a. The easiest way to create a connection is to meet as many people 1 to 1 before you walk on stage. Then, use some of the information you have gathered in your “meet and greet” conversations to salt into your opening remarks. This technique provides a valuable time for you to get to know people and gather information that makes your present come alive to the audience.

b. Create audience member engagement and involvement. Your audience does want to be a passive vessel for you to empty your message into; they want to be an active and engaged part of  your presentation. Right at the beginning of your presentation, pose a challenging question or use a quick activity like an audience survey to find out their needs and interest in your topic; this kind of activity always works because the audience now feels that you care about them and you have provided an opportunity for them to think about and provide input into the presentation design. This method provides content so that your message can be customized to their interests and questions.

The question or activity, must align with the audience members current reality, needs and issues to get and hold their attention. If I am presenting to a group that has been told, “You HAVE to be in attendance to receive CPE credits or other reasons. I might ask “What would they rather be doing  than be at this presentation?” Or I might ask the audience to tell another member what would make this a great presentation. After their short discussion I will conduct a shout out session to get some feedback on their discussions.

Having created some engagement through involvement we can link this to the subject of the presentation like this, “Knowing you are interested in “A”  let’s begin by discussing why “A” is important…”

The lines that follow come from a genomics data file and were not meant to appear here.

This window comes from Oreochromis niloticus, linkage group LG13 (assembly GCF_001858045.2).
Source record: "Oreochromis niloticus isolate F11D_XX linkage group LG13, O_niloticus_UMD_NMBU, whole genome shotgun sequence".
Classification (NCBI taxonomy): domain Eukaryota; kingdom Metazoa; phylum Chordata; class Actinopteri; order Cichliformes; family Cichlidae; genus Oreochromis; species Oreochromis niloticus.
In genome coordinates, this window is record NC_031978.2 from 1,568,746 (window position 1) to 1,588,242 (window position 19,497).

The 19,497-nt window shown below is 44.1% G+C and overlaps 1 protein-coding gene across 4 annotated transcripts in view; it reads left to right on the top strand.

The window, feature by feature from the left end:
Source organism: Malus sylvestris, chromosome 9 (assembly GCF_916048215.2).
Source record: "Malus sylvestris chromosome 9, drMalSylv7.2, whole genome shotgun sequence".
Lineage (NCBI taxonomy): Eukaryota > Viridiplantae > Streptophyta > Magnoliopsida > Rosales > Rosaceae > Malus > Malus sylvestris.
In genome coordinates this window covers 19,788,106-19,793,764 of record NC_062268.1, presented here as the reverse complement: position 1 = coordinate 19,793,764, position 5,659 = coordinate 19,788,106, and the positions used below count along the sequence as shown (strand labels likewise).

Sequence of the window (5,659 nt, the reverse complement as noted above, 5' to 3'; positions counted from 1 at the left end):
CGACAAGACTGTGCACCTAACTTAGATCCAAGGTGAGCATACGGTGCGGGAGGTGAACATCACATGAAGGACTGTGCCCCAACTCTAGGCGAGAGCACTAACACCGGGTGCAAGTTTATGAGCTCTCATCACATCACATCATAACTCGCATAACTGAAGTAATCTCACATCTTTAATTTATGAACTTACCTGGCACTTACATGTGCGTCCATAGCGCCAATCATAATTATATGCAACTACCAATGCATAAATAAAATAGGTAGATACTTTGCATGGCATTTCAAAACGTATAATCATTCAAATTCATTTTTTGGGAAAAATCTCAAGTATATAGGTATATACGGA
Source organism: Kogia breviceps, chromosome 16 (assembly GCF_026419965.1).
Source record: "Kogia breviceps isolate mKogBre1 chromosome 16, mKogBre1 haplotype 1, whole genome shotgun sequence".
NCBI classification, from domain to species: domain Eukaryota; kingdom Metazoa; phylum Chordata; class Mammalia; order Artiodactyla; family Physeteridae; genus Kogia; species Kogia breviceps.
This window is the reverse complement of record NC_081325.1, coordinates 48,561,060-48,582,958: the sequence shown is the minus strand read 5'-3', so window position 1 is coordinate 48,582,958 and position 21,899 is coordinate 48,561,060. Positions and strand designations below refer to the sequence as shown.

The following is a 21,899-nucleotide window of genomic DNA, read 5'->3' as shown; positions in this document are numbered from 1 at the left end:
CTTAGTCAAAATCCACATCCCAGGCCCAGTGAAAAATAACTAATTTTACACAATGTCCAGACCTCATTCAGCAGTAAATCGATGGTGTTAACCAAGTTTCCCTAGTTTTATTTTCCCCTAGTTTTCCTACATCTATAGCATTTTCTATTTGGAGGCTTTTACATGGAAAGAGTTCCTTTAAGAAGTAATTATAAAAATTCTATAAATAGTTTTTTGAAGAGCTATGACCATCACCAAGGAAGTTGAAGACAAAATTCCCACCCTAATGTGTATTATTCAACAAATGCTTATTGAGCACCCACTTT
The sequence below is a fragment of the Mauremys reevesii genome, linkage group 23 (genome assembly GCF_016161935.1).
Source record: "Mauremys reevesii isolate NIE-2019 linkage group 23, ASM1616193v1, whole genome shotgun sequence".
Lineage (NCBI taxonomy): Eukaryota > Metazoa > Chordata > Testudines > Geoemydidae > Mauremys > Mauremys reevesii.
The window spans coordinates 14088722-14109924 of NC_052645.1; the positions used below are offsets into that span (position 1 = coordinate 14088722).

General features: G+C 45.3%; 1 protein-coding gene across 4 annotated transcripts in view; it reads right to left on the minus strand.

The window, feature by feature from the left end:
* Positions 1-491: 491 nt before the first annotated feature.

My second rule of presentation skills is, “No Competence=No Confidence”  

I have seen competent people lack confidence in presenting and confident people lack competence (nothing is as dangerous as a confident fool!).

When coaching people to feel confident to present well, I use the Cognitive Behavioral Technique of Mental Rehearsal that when confronted with anxiety or performance confidence issues. This CBT technique encourages  finding a trigger of something you are already confident doing such as playing the piano, or shooting a foul shot in basketball etc. and tap into this past experience and feeling of confidence so that you can access this feeling in your mind and body before presenting. For some people this lack of confidence or anxiety about presenting is a “double bind” that we must feel some confidence to attempt to present well and only when we do this will we gain the competence; and with competence comes confidence! An effective presenter is also competent in the subject matter of their presentation. Sometimes this just means you are competent to share your perspective on a limited piece of information.

So when getting ready for your presentation learn everything you can about the topic and subject to be discussed by doubling the amount of prep and practice compared to the allocated length of your speech. For example, for a  1 hour speech put in at least three hours of prep and practice time.You may only speak about 10% of what you know but your competence will show when you can make your subject matter clear, concise and compelling.

This brings me to my third rule, “No Compelling Message No Memory or transfer by Audience to Action ”

People will only remember one or two or three points from your presentation, so plan your presentation so that those 2-3 points will stick with them. Techniques for making a point stick include:

  • Repetition – remember kinder garden and repeating your ABC’s over and over.
  • Gestures or Actions – get the knowledge from the mind into the body with a powerful physical trigger.
  • Visuals or Video – we live in a multimedia world so use powerful graphic or short videos to create a visual link to your sticky points.
  •  Story Telling– powerful personal stories engage the audience and are great memory triggers for your message.

So in Summary, here are my 3 Rules for Making Sticky and Effective Presentation Skills

1.  No Connection = No interest

2. No Competence =No Confidence

4. No Memorable Message = No Transfer to Action